New York Stories (1989)

TOMATOMETER

AUDIENCE SCORE

Critic Consensus: No consensus yet.

Movie Info

The omnibus film New York Stories is the product of three powerhouse filmmakers. The film is divided into three stories, each exploring a different aspect of life in the Big Apple. Life Lessons, directed by Martin Scorcese, is a Dostoevsky-like tale of the rarefied Art World, with Nick Nolte as a self-indulgent abstractionist who loves Rosanna Arquette, but can't bring himself to lie to her about her negligible artistic talents. Life Without Zoe, directed by Francis Ford Coppola, is more than a little reminiscent of Kay Thompson's Eloise stories, with 12-year-old Zoe (Heather McComb) running amok at the Sherry-Netherland hotel while her parents are embarked upon a world-girdling vacation. The last and is Woody Allen's Oedipus Wrecks, wherein a schnooky lawyer (guess who?) inadvertently "creates" the Jewish Mother From Hell: thanks to a misguided magic trick, Allen's mama (the incomparable Mae Questel) becomes a huge spectral vision on the New York skyline, telling everyone within earshot about her son's inadequacies. The cinematographer lineup on New York Stories includes Nestor Almendros, Vittorio Storaro and Sven Nykvist. ~ Hal Erickson, Rovi
Rating:
PG
Genre:
Comedy , Drama
Directed By:
Written By:
In Theaters:
 wide
On DVD:
Runtime:
Studio:
Touchstone Pictures

Cast

Woody Allen
as Sheldon Mills
Nick Nolte
as Lionel Dobie
Mia Farrow
as Lisa
Rosanna Arquette
as Paulette
Patrick O'Neal
as Phillip Fowler
Jesse Borrego
as Reuben Toro
Steve Buscemi
as Gregory Stark
Peter Gabriel
as Himself
Illeana Douglas
as Paulette's Friend
Talia Shire
as Charlotte
Paul Herman
as Clifford, the Doorman
James Keane
as Jimmy
Don Novello
as Hector
Carmine Coppola
as Street Musician
Carole Bouquet
as Princess Soroya
Mae Questel
as Mother
Marvin Chatinover
as Psychiatrist
Jessie Keosian
as Aunt Ceil
George Schindler
as Shandu, The Magician
Ed Koch
as Himself
Ira Wheeler
as Mr. Bates
Michael Rizzo
as Waiter
Helen Hanft
as Citizen
Annie-Joe
as Citizen
Jodi Long
as T.V. Interviewer
Nancy Giles
as T.V. Interviewer
Mike Starr
as Hardhat
Bill Moor
as Mr. Lilly
Paul Geier
as Suit
Paul Mougey
as Guy at Blind Alley
Deborah Harry
as Girl at Blind Alley
Brigitte Bako
as Young Woman
Richard Price
as Artist at Opening
Larry David
as Theater Manager
Chris Elliott
as Robber
Edward I. Koch
as Himself
Show More Cast

Critic Reviews for New York Stories

All Critics (22) | Top Critics (6)

No excerpt available.

Full Review… | March 25, 2009
Variety
Top Critic

Whether it happened by chance or design, the sketches have more than just New York in common: all three have something to do with middle age, as well as with romantic relationships.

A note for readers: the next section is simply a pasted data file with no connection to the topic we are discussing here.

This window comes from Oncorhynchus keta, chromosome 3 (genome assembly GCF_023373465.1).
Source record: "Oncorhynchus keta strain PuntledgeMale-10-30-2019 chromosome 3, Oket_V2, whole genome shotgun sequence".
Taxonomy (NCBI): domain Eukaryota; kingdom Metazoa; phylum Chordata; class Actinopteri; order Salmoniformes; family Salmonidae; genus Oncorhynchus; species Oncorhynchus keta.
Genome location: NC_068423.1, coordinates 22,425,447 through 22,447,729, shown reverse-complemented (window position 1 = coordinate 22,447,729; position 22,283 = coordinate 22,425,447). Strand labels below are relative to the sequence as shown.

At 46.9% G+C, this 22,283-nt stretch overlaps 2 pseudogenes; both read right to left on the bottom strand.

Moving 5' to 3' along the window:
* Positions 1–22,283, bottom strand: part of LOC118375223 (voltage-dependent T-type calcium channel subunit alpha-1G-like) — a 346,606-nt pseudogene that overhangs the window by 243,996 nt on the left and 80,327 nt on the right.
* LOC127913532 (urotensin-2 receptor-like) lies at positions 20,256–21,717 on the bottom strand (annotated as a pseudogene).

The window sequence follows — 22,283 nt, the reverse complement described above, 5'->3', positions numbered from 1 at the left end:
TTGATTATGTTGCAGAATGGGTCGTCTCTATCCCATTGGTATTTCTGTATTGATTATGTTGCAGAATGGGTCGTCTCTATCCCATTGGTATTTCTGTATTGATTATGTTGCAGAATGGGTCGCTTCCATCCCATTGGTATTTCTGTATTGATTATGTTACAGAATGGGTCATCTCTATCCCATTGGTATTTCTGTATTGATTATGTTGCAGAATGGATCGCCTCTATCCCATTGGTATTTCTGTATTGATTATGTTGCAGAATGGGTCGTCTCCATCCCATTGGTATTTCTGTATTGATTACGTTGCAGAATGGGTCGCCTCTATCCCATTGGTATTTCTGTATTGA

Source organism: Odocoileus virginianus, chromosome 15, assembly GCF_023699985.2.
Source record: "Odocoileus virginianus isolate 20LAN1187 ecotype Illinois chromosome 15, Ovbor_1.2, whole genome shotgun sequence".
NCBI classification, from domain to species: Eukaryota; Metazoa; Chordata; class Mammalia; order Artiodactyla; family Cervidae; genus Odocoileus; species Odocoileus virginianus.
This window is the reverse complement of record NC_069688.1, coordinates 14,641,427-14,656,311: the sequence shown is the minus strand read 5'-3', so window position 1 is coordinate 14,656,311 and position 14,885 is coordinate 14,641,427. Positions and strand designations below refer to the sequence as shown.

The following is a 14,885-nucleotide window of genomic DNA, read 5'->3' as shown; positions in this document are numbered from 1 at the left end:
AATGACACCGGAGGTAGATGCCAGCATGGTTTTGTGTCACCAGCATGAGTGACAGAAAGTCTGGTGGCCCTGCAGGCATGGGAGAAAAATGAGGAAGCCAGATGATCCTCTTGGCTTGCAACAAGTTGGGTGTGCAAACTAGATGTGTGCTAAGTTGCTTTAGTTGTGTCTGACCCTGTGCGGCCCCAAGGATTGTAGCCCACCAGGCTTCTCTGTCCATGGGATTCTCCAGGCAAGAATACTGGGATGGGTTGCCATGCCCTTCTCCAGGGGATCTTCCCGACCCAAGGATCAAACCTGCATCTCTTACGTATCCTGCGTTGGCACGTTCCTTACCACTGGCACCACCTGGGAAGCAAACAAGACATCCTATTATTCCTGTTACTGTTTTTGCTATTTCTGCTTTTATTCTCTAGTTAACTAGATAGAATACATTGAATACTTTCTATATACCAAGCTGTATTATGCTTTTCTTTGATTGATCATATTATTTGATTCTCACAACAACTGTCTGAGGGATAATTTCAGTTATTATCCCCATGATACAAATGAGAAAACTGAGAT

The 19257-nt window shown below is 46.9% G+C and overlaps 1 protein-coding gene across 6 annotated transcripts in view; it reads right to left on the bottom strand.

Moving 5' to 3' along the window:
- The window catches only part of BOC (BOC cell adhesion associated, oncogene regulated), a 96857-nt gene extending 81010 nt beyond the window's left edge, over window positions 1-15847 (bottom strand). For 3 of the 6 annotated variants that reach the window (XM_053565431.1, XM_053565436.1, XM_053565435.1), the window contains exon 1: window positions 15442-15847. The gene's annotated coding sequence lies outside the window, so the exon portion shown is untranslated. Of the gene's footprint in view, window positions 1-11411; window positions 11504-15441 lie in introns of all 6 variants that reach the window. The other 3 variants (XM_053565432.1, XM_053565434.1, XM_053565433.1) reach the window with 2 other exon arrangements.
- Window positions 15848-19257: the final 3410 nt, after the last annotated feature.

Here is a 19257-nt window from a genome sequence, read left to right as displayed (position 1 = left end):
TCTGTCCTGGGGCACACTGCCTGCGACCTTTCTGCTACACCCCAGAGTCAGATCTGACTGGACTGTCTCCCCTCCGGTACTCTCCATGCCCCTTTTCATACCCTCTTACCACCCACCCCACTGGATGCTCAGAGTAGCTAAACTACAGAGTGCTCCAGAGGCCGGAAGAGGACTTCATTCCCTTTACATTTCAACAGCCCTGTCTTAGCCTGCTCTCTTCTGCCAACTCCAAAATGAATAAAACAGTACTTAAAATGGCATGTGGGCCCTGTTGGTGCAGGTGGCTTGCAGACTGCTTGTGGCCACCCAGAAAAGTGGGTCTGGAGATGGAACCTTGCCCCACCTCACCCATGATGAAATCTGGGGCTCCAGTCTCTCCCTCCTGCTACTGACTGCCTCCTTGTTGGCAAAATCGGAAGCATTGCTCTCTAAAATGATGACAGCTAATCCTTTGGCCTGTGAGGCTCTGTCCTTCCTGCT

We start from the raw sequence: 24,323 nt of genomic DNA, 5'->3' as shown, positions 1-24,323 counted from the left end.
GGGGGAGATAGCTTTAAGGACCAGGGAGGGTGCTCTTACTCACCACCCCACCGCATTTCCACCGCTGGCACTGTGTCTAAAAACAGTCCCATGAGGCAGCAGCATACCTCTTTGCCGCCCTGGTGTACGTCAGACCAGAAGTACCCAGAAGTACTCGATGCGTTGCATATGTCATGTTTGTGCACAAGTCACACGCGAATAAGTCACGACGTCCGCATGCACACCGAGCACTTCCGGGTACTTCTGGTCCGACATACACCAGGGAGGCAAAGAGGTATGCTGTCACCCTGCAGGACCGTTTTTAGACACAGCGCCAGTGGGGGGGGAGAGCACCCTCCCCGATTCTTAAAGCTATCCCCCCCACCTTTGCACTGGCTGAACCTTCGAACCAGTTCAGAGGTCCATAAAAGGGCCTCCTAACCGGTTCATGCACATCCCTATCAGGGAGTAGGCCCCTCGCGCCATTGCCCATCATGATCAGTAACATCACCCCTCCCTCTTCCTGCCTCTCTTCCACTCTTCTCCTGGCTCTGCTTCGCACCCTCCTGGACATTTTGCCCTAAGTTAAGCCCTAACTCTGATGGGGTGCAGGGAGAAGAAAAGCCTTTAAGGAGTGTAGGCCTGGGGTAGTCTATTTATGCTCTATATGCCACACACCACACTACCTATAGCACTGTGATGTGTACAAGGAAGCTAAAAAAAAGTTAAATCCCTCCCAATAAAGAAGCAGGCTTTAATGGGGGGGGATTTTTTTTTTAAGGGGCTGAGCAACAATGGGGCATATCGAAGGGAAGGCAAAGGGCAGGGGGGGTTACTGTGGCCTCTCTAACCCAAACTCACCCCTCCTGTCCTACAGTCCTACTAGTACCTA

December 11, 2007
Chicago Reader
Top Critic

Only Woody Allen seems to have understood what is possible in a featurette.

Full Review… | January 25, 2006
Time Out
Top Critic

It's still too early to tell whether the cheering New York Stories will be a box-office hit, but one can hope.

Full Review… | May 20, 2003
New York Times
Top Critic

Allen's contribution is the only one that can be counted as a genuine success.

Full Review… | December 31, 1999
Washington Post
Top Critic

New York Stories consists of three films, one good, one bad, one disappointing.

Full Review… | December 31, 1999
Chicago Sun-Times
Top Critic

Audience Reviews for New York Stories

½

New York Stories have two good tales: Life Lessons by Scorsese and Oedipus Wrecks by Allen. But Coppola's Life Without Zoe, it's terrible, boring and totally disappointing. The worse thing in the movie is Coppola being with others great directors. The 70's was a terrific time to Francis Ford and his classic pictures that gonna be unforgettable in cinema history, but all change in 80's and this status of master stay really weak. One of this disasters is the short film Life Without Zoe in New York Stories, and what make the movie be not very good. Scorsese and Allen save the picture... but not enough.

Lucas Martins
Lucas Martins

Super Reviewer

None of these stories are really BAD per se; just really badly filmed and very nineties lighting. Woody Allen's segment was okay funny, Scorsese's thing was confusing but watchable, Coppola's...I don't even want to talk about it. I'll pretend it didn't happen. There is seriously something wrong with the technique with which these shorts were made. Did they hire worse people to do the camerawork because they weren't given enough money?

Jennifer Xu
Jennifer Xu

Super Reviewer

½

One again everything Sofia Coppola touches turns to shit. Tucked in between Scorsese's comment on art and Allen's delightful matriphobia comedy is Coppola's big floating turd of a short.

Ken Stachnik
Ken Stachnik

Super Reviewer

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